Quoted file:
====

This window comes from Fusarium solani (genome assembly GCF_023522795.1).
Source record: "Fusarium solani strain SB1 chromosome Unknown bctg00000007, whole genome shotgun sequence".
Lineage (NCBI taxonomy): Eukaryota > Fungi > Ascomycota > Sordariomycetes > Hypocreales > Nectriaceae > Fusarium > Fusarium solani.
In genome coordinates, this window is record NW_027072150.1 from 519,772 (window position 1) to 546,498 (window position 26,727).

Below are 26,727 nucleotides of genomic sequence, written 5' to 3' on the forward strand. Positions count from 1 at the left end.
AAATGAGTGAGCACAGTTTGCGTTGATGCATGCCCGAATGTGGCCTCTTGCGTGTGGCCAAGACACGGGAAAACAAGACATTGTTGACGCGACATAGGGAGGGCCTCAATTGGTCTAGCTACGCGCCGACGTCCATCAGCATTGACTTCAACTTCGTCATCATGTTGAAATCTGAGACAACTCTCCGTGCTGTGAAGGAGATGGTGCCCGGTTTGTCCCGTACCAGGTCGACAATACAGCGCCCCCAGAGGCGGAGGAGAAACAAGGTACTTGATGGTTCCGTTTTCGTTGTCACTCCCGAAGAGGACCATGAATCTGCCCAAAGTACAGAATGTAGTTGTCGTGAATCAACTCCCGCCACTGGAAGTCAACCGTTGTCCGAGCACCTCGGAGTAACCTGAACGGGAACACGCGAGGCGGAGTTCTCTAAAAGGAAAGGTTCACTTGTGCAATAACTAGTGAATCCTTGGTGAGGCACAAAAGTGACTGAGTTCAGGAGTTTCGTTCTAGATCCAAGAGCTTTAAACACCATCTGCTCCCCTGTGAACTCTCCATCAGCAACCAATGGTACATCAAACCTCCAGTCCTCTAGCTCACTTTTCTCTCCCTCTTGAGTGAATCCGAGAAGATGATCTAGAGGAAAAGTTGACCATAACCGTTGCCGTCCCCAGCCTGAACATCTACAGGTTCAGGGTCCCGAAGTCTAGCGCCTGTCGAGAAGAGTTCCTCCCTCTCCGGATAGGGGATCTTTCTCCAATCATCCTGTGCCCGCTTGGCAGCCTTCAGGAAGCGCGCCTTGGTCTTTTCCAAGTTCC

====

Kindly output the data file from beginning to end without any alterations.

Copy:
This window comes from Fusarium solani (genome assembly GCF_023522795.1).
Source record: "Fusarium solani strain SB1 chromosome Unknown bctg00000007, whole genome shotgun sequence".
Lineage (NCBI taxonomy): Eukaryota > Fungi > Ascomycota > Sordariomycetes > Hypocreales > Nectriaceae > Fusarium > Fusarium solani.
In genome coordinates, this window is record NW_027072150.1 from 519,772 (window position 1) to 546,498 (window position 26,727).

Below are 26,727 nucleotides of genomic sequence, written 5' to 3' on the forward strand. Positions count from 1 at the left end.
AAATGAGTGAGCACAGTTTGCGTTGATGCATGCCCGAATGTGGCCTCTTGCGTGTGGCCAAGACACGGGAAAACAAGACATTGTTGACGCGACATAGGGAGGGCCTCAATTGGTCTAGCTACGCGCCGACGTCCATCAGCATTGACTTCAACTTCGTCATCATGTTGAAATCTGAGACAACTCTCCGTGCTGTGAAGGAGATGGTGCCCGGTTTGTCCCGTACCAGGTCGACAATACAGCGCCCCCAGAGGCGGAGGAGAAACAAGGTACTTGATGGTTCCGTTTTCGTTGTCACTCCCGAAGAGGACCATGAATCTGCCCAAAGTACAGAATGTAGTTGTCGTGAATCAACTCCCGCCACTGGAAGTCAACCGTTGTCCGAGCACCTCGGAGTAACCTGAACGGGAACACGCGAGGCGGAGTTCTCTAAAAGGAAAGGTTCACTTGTGCAATAACTAGTGAATCCTTGGTGAGGCACAAAAGTGACTGAGTTCAGGAGTTTCGTTCTAGATCCAAGAGCTTTAAACACCATCTGCTCCCCTGTGAACTCTCCATCAGCAACCAATGGTACATCAAACCTCCAGTCCTCTAGCTCACTTTTCTCTCCCTCTTGAGTGAATCCGAGAAGATGATCTAGAGGAAAAGTTGACCATAACCGTTGCCGTCCCCAGCCTGAACATCTACAGGTTCAGGGTCCCGAAGTCTAGCGCCTGTCGAGAAGAGTTCCTCCCTCTCCGGATAGGGGATCTTTCTCCAATCATCCTGTGCCCGCTTGGCAGCCTTCAGGAAGCGCGCCTTGGTCTTTTCCAAGTTCC